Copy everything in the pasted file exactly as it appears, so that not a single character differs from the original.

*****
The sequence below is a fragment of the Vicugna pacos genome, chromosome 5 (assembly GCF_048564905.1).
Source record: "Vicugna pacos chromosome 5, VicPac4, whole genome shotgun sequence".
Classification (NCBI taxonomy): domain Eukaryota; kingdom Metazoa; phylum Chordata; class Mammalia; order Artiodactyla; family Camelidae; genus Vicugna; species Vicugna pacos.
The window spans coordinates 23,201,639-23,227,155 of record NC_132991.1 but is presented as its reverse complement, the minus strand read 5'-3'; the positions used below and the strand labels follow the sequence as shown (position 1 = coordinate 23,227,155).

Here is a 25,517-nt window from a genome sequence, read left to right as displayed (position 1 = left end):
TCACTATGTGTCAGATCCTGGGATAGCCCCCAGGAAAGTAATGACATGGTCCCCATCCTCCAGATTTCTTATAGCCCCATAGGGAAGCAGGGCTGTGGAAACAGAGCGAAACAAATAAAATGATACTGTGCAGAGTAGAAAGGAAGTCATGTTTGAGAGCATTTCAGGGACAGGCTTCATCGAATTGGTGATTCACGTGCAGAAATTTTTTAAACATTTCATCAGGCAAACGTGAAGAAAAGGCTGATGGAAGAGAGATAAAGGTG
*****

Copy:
The sequence below is a fragment of the Vicugna pacos genome, chromosome 5 (assembly GCF_048564905.1).
Source record: "Vicugna pacos chromosome 5, VicPac4, whole genome shotgun sequence".
Classification (NCBI taxonomy): domain Eukaryota; kingdom Metazoa; phylum Chordata; class Mammalia; order Artiodactyla; family Camelidae; genus Vicugna; species Vicugna pacos.
The window spans coordinates 23,201,639-23,227,155 of record NC_132991.1 but is presented as its reverse complement, the minus strand read 5'-3'; the positions used below and the strand labels follow the sequence as shown (position 1 = coordinate 23,227,155).

Here is a 25,517-nt window from a genome sequence, read left to right as displayed (position 1 = left end):
TCACTATGTGTCAGATCCTGGGATAGCCCCCAGGAAAGTAATGACATGGTCCCCATCCTCCAGATTTCTTATAGCCCCATAGGGAAGCAGGGCTGTGGAAACAGAGCGAAACAAATAAAATGATACTGTGCAGAGTAGAAAGGAAGTCATGTTTGAGAGCATTTCAGGGACAGGCTTCATCGAATTGGTGATTCACGTGCAGAAATTTTTTAAACATTTCATCAGGCAAACGTGAAGAAAAGGCTGATGGAAGAGAGATAAAGGTG